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BP’s Total Costs for Deadly Oil Spill Hit $62 Billion

BP logoBP’s total costs for the deadly Deepwater Horizon disaster is approaching $62 billion.

The oil giant today said it expects a pre-tax non-operating charge associated with the 2010 Gulf of Mexico oil spill of around $5.2 billion, bringing the total bill for the environmental disaster to $61.6 billion.

BP said it believes that any further outstanding Deepwater Horizon-related claims not covered by this additional charge will not have a material impact on the company’s financial performance.

Until now, BP had said it could not estimate the total cost to the company of the Macondo well blowout, which killed 11 men and spilled more than three million barrels of oil into the Gulf of Mexico over a period of nearly three months.

“Over the past few months we’ve made significant progress resolving outstanding Deepwater Horizon claims and today we can estimate all the material liabilities remaining from the incident,” said Brian Gilvary, BP chief financial officer, in a press release. “Importantly, we have a clear plan for managing these costs and it provides our investors with certainty going forward.”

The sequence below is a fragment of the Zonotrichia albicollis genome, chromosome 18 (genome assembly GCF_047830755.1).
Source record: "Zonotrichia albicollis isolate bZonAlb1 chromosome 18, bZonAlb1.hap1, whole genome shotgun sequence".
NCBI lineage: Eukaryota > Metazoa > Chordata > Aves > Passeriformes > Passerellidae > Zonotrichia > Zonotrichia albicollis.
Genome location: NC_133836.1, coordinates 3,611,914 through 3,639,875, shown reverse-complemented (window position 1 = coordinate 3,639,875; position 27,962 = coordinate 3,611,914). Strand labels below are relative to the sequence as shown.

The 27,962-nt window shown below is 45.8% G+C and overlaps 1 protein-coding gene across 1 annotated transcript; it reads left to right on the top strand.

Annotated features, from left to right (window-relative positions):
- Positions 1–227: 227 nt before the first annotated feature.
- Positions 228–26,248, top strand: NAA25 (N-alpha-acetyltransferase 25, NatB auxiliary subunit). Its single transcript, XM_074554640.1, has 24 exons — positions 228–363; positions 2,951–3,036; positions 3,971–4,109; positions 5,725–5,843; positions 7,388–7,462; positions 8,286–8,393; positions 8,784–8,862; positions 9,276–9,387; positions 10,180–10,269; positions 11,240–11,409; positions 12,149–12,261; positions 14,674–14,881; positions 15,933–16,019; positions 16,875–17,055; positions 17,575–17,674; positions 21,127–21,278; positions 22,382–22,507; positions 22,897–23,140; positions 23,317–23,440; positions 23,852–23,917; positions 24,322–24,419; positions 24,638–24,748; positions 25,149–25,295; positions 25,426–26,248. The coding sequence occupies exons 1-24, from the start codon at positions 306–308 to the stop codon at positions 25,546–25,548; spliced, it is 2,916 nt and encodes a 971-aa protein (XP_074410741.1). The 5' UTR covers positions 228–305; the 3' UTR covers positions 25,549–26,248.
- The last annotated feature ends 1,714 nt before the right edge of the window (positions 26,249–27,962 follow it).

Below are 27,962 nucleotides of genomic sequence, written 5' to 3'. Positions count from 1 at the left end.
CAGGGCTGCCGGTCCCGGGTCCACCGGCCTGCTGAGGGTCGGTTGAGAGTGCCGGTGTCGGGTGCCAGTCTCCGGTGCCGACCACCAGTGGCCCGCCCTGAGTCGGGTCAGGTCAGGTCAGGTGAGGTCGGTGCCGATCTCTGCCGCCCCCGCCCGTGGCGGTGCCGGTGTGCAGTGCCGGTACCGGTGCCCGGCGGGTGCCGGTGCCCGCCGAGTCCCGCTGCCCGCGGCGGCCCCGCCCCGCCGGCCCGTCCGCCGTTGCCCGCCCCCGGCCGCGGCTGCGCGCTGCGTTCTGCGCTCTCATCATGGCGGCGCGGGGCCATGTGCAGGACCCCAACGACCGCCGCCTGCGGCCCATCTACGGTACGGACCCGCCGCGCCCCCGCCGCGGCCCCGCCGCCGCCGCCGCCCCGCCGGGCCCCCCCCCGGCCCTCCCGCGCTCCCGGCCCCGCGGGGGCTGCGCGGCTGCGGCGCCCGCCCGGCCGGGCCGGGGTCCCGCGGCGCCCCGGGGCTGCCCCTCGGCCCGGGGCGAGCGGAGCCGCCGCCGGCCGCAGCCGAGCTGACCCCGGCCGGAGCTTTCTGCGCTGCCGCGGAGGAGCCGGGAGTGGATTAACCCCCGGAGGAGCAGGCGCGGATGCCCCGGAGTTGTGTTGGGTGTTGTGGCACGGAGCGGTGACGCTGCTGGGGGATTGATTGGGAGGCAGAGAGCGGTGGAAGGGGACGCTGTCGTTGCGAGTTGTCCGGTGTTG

MarketWatch reports that BP’s announcement came about a month after it resolved one of the final pieces of litigation arising from spill, agreeing to pay investors $175 million to settle allegations over its disclosure of business risks.

This $175 million is in addition to the $20.8 billion BP agreed to pay the federal and state governments in October to resolve environmental damage claims related oil spill — the largest settlement with a single entity in the Department of Justice’s history.

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One thought on “BP’s Total Costs for Deadly Oil Spill Hit $62 Billion

  1. In reality, it did not cost BP $61.5 billion, but rather only $44.5 billion after tax deductions. In effect, we, the US taxpayers, paid the other $17 billion through lost revenue. What is wrong with the picture of our paying 27% of the loss for BP’s mistake? We need to change US tax law to avoid bailing out firms like BP… Especially when BP management did not have to repay any bonuses or salary to compensate for their poor management.

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